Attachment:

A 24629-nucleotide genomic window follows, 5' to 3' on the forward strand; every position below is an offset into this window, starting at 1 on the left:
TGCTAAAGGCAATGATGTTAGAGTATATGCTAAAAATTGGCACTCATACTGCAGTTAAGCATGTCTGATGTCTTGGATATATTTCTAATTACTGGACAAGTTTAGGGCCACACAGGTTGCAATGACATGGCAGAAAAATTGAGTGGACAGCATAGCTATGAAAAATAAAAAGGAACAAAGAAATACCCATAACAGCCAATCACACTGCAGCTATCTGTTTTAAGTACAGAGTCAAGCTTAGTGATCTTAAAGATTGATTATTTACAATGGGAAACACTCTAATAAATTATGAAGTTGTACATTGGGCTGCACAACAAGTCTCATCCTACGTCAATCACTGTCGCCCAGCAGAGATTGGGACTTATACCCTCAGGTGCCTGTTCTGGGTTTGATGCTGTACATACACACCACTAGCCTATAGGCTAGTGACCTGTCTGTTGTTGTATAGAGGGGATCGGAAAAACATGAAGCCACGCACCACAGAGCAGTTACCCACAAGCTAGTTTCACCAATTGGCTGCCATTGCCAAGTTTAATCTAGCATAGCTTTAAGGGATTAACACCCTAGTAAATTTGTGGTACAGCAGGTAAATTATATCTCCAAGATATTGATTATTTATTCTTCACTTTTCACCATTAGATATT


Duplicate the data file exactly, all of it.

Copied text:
A 24629-nucleotide genomic window follows, 5' to 3' on the forward strand; every position below is an offset into this window, starting at 1 on the left:
TGCTAAAGGCAATGATGTTAGAGTATATGCTAAAAATTGGCACTCATACTGCAGTTAAGCATGTCTGATGTCTTGGATATATTTCTAATTACTGGACAAGTTTAGGGCCACACAGGTTGCAATGACATGGCAGAAAAATTGAGTGGACAGCATAGCTATGAAAAATAAAAAGGAACAAAGAAATACCCATAACAGCCAATCACACTGCAGCTATCTGTTTTAAGTACAGAGTCAAGCTTAGTGATCTTAAAGATTGATTATTTACAATGGGAAACACTCTAATAAATTATGAAGTTGTACATTGGGCTGCACAACAAGTCTCATCCTACGTCAATCACTGTCGCCCAGCAGAGATTGGGACTTATACCCTCAGGTGCCTGTTCTGGGTTTGATGCTGTACATACACACCACTAGCCTATAGGCTAGTGACCTGTCTGTTGTTGTATAGAGGGGATCGGAAAAACATGAAGCCACGCACCACAGAGCAGTTACCCACAAGCTAGTTTCACCAATTGGCTGCCATTGCCAAGTTTAATCTAGCATAGCTTTAAGGGATTAACACCCTAGTAAATTTGTGGTACAGCAGGTAAATTATATCTCCAAGATATTGATTATTTATTCTTCACTTTTCACCATTAGATATT